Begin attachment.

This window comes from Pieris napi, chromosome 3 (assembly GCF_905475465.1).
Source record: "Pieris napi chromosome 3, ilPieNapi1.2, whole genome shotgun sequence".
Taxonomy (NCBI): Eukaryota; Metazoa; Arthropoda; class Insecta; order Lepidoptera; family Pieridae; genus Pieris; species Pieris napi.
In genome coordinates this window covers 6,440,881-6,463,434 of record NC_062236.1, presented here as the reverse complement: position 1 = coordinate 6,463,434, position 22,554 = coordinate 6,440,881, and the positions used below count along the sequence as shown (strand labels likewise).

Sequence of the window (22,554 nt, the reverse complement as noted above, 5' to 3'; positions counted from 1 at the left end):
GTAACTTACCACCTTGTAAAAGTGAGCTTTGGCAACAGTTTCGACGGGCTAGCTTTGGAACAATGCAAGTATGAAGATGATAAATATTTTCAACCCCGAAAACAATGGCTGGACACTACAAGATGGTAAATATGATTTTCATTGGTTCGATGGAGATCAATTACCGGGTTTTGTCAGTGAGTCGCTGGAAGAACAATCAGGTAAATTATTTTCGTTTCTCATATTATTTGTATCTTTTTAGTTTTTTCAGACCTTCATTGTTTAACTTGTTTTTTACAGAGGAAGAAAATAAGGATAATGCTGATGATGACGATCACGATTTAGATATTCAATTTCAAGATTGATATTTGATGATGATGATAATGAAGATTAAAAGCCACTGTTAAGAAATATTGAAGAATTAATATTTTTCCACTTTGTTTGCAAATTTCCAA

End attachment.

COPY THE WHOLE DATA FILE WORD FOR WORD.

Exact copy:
This window comes from Pieris napi, chromosome 3 (assembly GCF_905475465.1).
Source record: "Pieris napi chromosome 3, ilPieNapi1.2, whole genome shotgun sequence".
Taxonomy (NCBI): Eukaryota; Metazoa; Arthropoda; class Insecta; order Lepidoptera; family Pieridae; genus Pieris; species Pieris napi.
In genome coordinates this window covers 6,440,881-6,463,434 of record NC_062236.1, presented here as the reverse complement: position 1 = coordinate 6,463,434, position 22,554 = coordinate 6,440,881, and the positions used below count along the sequence as shown (strand labels likewise).

Sequence of the window (22,554 nt, the reverse complement as noted above, 5' to 3'; positions counted from 1 at the left end):
GTAACTTACCACCTTGTAAAAGTGAGCTTTGGCAACAGTTTCGACGGGCTAGCTTTGGAACAATGCAAGTATGAAGATGATAAATATTTTCAACCCCGAAAACAATGGCTGGACACTACAAGATGGTAAATATGATTTTCATTGGTTCGATGGAGATCAATTACCGGGTTTTGTCAGTGAGTCGCTGGAAGAACAATCAGGTAAATTATTTTCGTTTCTCATATTATTTGTATCTTTTTAGTTTTTTCAGACCTTCATTGTTTAACTTGTTTTTTACAGAGGAAGAAAATAAGGATAATGCTGATGATGACGATCACGATTTAGATATTCAATTTCAAGATTGATATTTGATGATGATGATAATGAAGATTAAAAGCCACTGTTAAGAAATATTGAAGAATTAATATTTTTCCACTTTGTTTGCAAATTTCCAA